In June, hordes of people changed their Facebook profile pictures to red equals signs in support of marriage equality. The Human Rights Campaign raised hundreds of thousands of dollars selling “FCKH8” shirts, and people plastered message boards with “Love is love :).”
The Defense of Marriage Act and California’s Proposition 8, which prohibited federal recognition of same-gender marriages and made same-gender marriages illegal in California, respectively, were overturned by the United States Supreme Court on June 26, 2013. Sounds like an accepting world, right? Actually, not really.
Living in Los Angeles, it may be hard to realize how rampant homophobia and transphobia still are. LGBT discrimination and victimization still happen incredibly frequently and must be dealt with directly. While it is important to be able to marry a same-gender partner, the unfortunate fact is that many youths can’t even get to that point because they are still too afraid to come out for fear of being bullied or are even committing suicide because of lack of acceptance. Though it is great that same-gender marriages have been legalized in many areas, this barely even begins to address the struggle it is to be something other than heterosexual in a heteronormative society.
While same-sex marriage is the pet issue of many people who are white and affluent, in poorer communities, homelessness and unchecked bullying in schools that lack the resources to take action against it tend to be larger problems. Unfortunately, these issues don’t get entirely addressed. Many groups that are largely internet-based have encouraged “slacktivism,” the type of advocacy in which people sometimes change their profile pictures to show solidarity or sign online petitions (which rarely reach the intended audience) instead of becoming truly engaged in an issue.
Unfortunately, despite the fact that the struggles of bisexual, homosexual, and transgender people have all been put together in the LGBT acronym, many groups fail to actually pay attention to the “T” part. For example, the Human Rights Campaign has, according to several sources, harassed people and told them not to display trans* pride flags at their rallies and supported the removal of protections for trans* people from the Employment Non-Discrimination Act in 2007, so that it only included lesbian, gay, and bisexual individuals. An organization that excludes part of the LGBT movement should not be one that is allowed to be the biggest face of said movement.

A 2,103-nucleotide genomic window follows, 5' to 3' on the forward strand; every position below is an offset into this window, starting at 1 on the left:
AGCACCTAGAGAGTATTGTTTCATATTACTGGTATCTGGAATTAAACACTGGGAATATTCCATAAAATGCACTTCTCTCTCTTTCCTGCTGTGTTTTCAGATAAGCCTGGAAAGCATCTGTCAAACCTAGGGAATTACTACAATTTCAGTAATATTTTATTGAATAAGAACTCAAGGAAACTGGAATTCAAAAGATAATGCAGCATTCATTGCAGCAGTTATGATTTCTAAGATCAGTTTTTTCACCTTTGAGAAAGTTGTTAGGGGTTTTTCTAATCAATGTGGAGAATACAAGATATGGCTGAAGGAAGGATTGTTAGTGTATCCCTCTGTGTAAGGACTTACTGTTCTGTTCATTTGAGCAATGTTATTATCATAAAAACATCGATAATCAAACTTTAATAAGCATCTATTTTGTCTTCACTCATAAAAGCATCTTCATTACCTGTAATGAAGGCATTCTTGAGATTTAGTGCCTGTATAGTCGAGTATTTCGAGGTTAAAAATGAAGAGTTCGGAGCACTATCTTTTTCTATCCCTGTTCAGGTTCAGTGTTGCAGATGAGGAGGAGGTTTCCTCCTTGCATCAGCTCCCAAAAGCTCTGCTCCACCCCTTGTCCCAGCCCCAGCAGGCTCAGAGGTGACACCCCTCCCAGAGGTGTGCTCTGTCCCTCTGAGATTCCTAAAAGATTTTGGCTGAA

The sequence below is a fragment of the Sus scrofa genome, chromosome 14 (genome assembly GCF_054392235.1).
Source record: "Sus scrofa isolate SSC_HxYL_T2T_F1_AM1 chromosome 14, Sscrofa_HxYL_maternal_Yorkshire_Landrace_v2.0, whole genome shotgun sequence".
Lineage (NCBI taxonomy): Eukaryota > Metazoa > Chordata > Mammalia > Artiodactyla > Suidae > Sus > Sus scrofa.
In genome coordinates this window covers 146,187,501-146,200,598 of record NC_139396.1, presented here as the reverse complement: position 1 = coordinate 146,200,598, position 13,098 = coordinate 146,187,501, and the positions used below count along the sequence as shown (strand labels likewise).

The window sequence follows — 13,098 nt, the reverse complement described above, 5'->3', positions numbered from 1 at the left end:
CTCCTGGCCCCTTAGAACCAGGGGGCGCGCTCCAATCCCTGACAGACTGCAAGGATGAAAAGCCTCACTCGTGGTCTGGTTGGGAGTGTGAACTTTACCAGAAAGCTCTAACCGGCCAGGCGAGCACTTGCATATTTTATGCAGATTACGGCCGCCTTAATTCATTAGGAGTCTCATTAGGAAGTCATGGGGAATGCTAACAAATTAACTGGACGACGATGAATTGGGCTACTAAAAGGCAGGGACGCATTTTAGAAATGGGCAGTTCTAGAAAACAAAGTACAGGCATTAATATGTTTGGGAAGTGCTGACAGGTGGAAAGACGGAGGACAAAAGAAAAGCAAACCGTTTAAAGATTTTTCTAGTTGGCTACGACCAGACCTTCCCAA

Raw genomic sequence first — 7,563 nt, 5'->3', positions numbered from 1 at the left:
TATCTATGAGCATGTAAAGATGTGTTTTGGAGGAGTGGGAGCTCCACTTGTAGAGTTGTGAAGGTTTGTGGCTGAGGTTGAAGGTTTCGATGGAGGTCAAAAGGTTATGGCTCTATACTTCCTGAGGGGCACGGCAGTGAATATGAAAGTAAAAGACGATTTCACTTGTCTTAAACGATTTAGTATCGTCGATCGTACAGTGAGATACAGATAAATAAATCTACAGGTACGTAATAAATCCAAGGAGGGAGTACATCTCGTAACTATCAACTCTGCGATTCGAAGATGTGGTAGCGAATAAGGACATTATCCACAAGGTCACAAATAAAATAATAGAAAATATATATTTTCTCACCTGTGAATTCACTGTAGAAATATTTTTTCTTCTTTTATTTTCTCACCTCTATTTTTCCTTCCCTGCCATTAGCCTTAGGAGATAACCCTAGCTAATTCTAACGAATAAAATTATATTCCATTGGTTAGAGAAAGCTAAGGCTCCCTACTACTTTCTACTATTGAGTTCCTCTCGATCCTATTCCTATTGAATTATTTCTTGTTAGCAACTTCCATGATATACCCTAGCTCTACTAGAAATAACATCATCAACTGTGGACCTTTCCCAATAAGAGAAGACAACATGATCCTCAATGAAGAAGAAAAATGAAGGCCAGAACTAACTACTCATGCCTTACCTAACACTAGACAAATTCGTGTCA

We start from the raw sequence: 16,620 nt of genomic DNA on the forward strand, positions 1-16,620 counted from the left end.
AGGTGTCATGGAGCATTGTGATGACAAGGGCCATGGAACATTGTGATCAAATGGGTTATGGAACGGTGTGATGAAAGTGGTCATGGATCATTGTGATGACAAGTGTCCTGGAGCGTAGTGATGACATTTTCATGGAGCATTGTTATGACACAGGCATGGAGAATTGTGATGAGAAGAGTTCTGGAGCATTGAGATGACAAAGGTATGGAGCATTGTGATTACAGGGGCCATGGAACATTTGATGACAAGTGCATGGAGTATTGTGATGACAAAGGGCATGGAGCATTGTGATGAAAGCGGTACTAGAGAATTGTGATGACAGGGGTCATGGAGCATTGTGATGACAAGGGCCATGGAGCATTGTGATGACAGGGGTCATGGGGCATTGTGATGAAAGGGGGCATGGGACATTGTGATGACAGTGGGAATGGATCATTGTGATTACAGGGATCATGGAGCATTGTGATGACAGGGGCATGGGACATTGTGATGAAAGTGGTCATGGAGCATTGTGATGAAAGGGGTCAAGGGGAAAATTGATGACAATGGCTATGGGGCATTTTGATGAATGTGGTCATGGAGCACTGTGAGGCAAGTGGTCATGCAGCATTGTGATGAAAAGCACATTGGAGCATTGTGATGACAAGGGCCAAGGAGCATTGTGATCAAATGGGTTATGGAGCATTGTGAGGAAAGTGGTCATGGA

The other unfortunate fact about internet-based advocacy movements like the HRC is that they allow quick gratification. Someone who wants to support a cause can simply sign a petition or change his or her profile picture without participating in protests, direct letters and calls to representatives, or donations to groups that directly target issues immediately plaguing the LGBT community.
What are some of these issues? One major issue is LGBT homelessness. While the general youth population is around 3-10% LGBTQ, over 20-40% of homeless youth are LGBTQ. About 29% of heterosexual homeless youths commit suicide, compared to 62% of LGBTQ homeless youths. Even if an LGBTQ youth does not commit suicide, he or she is at a high risk for sexual violence; 58.7% of LGBTQ youth have been sexually assaulted or otherwise victimized, whereas only 33.4% of homeless heterosexual youth have been. Additionally, 20% of all transgender people will be homeless at some point in their lives, and 29% of these transgender people are turned away from homeless shelters because they are transgender.
So, how can you help? There are a number of LGBT-focused homeless shelters that you can donate to, like the Ali Forney Center, which directly assists homeless LGBTQ youth in New York City. The GLBT Advocacy and Youth Services group is also focused on tackling this issue; it is a new organization in Alabama, where, even though many parents force their LGBT children out of the house as soon as they turn 18, it is illegal to sign a lease for a rental apartment in Alabama until age 19.
While donations to the HRC are absolutely well-meaning and have assisted in getting legislation passed, money can be much better spent on groups that are directly targeting important issues right now.